Funding a Trust: What Does That Mean?

AdobeStock_82245763-copy-300x200So you’ve decided a living trust is appropriate for you. You’ve met with your attorney, made all the decisions about how you want any money in the trust to be spent, you’ve signed the document and placed it in a safe place.

But you’re not done.

Funding your revocable living trust is just as important as setting up your trust in the first place.

So what happens if you overlook this vital step and acquire new assets over the years that you neglect to transfer into the name of your trust? It’s useless, at least where those omitted assets are concerned.

The benefits of having a trust, which are explained in our last post, What the Heck is a Living Trust, are only realized if you actually fund your living trust. 

Some people will create a terrific living trust and not fund it, either intentionally or by accident.  If it is intentional, the person likely has a “pour over” Will so that in the event the person owns any assets in their name at the time of their death, their “pour-over” Will, which was prepared as a part of their estate plan, provides that those assets are to be added to the assets of the previously created, but unfunded, living trust, so that they will be distributed as provided in the trust.  However, all such assets will be subject to probate at death before they are added to the trust.

Because any assets which you may own in your own name at the time of your death will be subject to probate at your death, even though they will ultimately be added to the assets held in the living trust, you should carefully and continually review those assets held in your own name (whether now owned or acquired later) to be sure that such ownership is appropriate in light of your desire to avoid probate at death.

A person who has created a living trust may choose not to fund it initially.  They may decide to wait until such time as they are unable to manage their affairs and fund it at that point or to have someone holding their power of attorney fund it at that point. 

The decision to delay funding could also be an outgrowth of wanting to avoid the one time administrative steps that have to be taken in order to fund it (dealing with all the banks that hold your CDs, your brokerage account or individual companies, doing new deeds to your real estate etc.).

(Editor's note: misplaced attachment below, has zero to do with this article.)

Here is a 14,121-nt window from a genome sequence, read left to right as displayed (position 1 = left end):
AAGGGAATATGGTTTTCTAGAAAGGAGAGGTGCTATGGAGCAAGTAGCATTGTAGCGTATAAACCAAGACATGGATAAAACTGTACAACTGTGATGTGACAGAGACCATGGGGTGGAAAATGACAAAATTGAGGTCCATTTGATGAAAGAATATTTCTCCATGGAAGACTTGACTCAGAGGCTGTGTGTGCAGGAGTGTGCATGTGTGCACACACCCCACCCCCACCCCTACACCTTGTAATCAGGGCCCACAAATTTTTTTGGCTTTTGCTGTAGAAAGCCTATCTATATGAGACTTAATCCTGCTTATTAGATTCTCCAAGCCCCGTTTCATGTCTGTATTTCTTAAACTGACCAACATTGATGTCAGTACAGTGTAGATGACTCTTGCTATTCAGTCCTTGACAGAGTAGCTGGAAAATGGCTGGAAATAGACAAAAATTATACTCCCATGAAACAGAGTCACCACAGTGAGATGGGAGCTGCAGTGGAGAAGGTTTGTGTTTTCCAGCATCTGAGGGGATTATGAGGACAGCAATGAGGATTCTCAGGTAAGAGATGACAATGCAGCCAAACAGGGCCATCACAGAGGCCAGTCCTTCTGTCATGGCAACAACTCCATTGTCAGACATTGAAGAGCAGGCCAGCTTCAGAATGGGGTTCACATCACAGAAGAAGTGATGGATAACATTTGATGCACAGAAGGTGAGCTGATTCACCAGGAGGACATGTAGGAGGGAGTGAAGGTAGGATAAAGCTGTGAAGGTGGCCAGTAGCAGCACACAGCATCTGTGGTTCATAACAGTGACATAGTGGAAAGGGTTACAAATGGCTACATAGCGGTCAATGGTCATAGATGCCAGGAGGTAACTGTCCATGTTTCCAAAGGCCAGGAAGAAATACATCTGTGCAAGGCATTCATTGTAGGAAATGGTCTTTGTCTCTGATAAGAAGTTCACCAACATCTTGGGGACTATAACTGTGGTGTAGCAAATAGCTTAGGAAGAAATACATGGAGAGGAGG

The two strongest arguments for using and funding a living trust are if you have out of state real property or a family that argues. 

For out of state real property, a living trust that holds such property will avoid the need to go through that state’s probate procedures and paying a lawyer from that state to handle the probate, usually at considerable cost for just the one asset.  If there is a second marriage or children who do not get along, then a living trust may be best (if your trustee is faithful to your wishes) because it will be harder for one of the other potential beneficiaries to cause trouble for trouble’s sake if they do not know what the trust contains or says – remember that it is a private document.

The bottom line is that if you overlook the importance of funding your revocable living trust, your estate plan won’t work as you and your family anticipated. Your trust will be worth only the paper it’s written on.

Let us know if you’d like to find out more about if a trust should be part of your estate plan. Call us today, we’d be happy to help.

 

Related Information:

What the Heck is a Living Trust?

Avoid Probate with a Trust

Financial Responsibilities of a Trustee

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